Making sugar water for hummingbirds is relatively easy. All you need is sugar (just plain white sugar; brown sugar and sugar substitutes harm the hummingbirds), and plain water. You'll need 1/2 cup of sugar and 2 cups water to fill two 12 oz hummingbird feeders. There's no need to add red coloring to the water; it doesn't attract the hummingbirds any better than plain sugar water does. Most hummingbird feeders are red or orange anyway. Now all you need to do is boil the water, add the sugar, stir it in, and wait until it is completely cool before putting it out. I've found that homemade sugar water often attracts more birds than pre-made mixes you can buy in the store.
Project FeederWatch, for those who haven't heard of it, is a project through the Cornell Lab of Ornithology and Bird Studies Canada in which anyone with a bird feeder in the U.S. and Canada can participate. What you do is simple. Sign up on their website, feederwatch.org, for a fee of $15; $12 for Cornell Lab members. The participation fee for participants in the U.S. is going to increase on September 1, 2014, to $18 for non-members and $15 for lab members. If you haven't done FeederWatch before, they send you a kit consisting of a bird identification poster, bird-feeding information, instructional materials, a calendar, a tally sheet (you can print more here), and a welcome letter. For renewing members who did FeederWatch last year, you receive a calendar, a tally sheet, and a welcome letter, unless you want the full kit. Once you have the kit, all you do is install a feeder if you don't have one already, count the birds that come to it and your yard using the tally sheet, and submit the data online to FeederWatch. The data goes to scientists who use it to make accurate bird population maps. The FeederWatch season starts in early November, 2014 and ends in early April, 2015. Sign up today!
I've heard about people hand-feeding hummingbirds sugar water from a little cup that they hold in their hand, so I decided to try it. No hummingbirds actually drank from the cup, but a few did come about less than an inch away, so close I could feel the air from their wings. I'm going to do this every morning so the hummingbirds will get used to me being there and eventually drink from the cup. You can hand-feed hummers, too; all you need is a small cup (a red plastic quarter-cup is perfect), sugar water, and, of course, hummingbirds! Just fill the cup with sugar water, hold it in your hand, and be prepared to be standing (or sitting) there for half an hour or more.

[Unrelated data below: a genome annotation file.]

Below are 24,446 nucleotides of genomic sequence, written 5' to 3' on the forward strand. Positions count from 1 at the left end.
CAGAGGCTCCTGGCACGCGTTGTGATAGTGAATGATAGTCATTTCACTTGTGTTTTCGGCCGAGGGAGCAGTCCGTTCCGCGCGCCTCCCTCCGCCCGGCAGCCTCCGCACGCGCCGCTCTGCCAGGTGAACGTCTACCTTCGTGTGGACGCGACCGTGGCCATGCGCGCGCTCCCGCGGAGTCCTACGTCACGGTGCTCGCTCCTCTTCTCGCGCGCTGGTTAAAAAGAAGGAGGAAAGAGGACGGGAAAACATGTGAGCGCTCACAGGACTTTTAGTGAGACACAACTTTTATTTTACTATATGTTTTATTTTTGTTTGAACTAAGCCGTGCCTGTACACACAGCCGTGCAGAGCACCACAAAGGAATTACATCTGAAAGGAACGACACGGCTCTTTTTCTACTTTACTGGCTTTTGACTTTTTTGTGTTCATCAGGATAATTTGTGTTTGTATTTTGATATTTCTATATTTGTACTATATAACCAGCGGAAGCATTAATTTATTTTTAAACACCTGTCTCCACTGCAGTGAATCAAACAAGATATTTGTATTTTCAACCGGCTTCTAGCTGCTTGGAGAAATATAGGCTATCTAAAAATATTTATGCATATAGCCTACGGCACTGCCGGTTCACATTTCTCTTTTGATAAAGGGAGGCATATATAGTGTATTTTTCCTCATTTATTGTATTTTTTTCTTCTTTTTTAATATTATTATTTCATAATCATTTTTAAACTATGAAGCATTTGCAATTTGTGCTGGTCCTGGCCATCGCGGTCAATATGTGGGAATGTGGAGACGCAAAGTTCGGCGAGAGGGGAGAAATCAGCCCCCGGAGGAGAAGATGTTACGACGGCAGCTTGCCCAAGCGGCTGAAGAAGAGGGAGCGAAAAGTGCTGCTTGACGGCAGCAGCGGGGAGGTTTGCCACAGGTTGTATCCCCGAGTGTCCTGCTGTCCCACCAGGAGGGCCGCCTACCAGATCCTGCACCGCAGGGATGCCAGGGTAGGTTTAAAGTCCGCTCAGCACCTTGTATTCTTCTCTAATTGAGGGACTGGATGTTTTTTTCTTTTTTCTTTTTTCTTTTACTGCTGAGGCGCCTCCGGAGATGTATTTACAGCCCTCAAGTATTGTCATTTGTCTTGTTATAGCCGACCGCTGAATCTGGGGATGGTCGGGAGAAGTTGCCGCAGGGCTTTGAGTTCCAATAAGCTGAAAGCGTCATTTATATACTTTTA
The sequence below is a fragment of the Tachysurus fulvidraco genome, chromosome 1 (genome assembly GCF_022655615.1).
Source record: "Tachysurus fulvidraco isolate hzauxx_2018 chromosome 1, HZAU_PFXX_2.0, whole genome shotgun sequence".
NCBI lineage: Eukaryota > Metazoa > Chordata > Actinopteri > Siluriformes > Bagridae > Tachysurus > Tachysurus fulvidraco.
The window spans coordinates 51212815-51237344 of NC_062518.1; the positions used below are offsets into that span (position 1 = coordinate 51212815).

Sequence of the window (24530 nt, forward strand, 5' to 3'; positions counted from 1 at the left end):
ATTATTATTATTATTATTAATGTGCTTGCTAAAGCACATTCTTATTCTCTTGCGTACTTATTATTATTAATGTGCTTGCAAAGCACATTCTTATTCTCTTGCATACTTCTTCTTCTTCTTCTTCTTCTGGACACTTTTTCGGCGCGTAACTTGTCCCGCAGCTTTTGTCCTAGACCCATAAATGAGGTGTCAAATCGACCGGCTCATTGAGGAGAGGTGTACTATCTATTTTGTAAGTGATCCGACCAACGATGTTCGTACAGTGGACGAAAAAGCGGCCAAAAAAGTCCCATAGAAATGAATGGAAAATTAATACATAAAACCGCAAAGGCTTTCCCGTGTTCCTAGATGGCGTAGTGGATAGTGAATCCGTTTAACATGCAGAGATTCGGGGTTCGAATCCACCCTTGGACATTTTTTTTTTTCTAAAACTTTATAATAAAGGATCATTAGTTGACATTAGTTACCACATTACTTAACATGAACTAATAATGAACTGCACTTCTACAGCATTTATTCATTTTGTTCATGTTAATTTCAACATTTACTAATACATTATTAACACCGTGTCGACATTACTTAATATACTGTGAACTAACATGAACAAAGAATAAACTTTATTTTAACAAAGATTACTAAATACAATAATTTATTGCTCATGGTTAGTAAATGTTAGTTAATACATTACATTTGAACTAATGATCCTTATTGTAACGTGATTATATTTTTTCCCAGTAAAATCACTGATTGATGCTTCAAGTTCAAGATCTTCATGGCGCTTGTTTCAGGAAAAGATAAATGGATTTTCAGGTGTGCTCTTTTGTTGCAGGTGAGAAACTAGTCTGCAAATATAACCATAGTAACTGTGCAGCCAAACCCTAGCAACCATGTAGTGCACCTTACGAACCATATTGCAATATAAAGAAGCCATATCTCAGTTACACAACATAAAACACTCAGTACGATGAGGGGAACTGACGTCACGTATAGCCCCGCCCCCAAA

I think Brownie (and Luna) are the calmest cats in the world right now!
This poll is closed. See the current poll.
Results of this poll:
Northern Cardinal: 6 votes
Great-horned Owl: 5 votes
Western Scrub-Jay: 4 votes
Rufous Hummingbird: 3 votes
Baltimore Oriole: 2 votes
Herring Gull: 1 vote
Canada Goose: 0 votes
Total number of votes: 21
Luna is entered in the Modern Cat magazine's Cat of the Week photo contest and has 388 votes (as of the date this was posted). Every week, the cat with the most votes is featured on the website as the Cat of the Week. Help Luna win by voting for her here:
Brownie is also entered in the Cat of the Week photo contest and has 237 votes, as of when this was posted. You can vote for Brownie here:
It's naptime! Here are some photos of Luna & Brownie sleeping in the sunroom. Brownie usually sleeps in the cat carrier (without a blanket...I think he likes it because its cool) or on his flat cardboard cat scratcher. Luna is in love with the windowsill, but the scratcher is a favorite, too.
At first, I didn't think this would work, but it did, and attracts more than 15 hummingbirds a day. It is a Dr. JB's 16 oz Clean Feeder attached to a front window using the included window hanger. We get Black-chinned, Calliope, and Rufous hummingbirds coming daily. Not as many Calliopes as Black-chinned and Rufous, but a few every now and then. Here are some pictures of hummingbirds drinking from the feeder.
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I'm a homeschooler who really enjoys both wild birds and cats. But don't worry, I keep them separate! Read more about me here!
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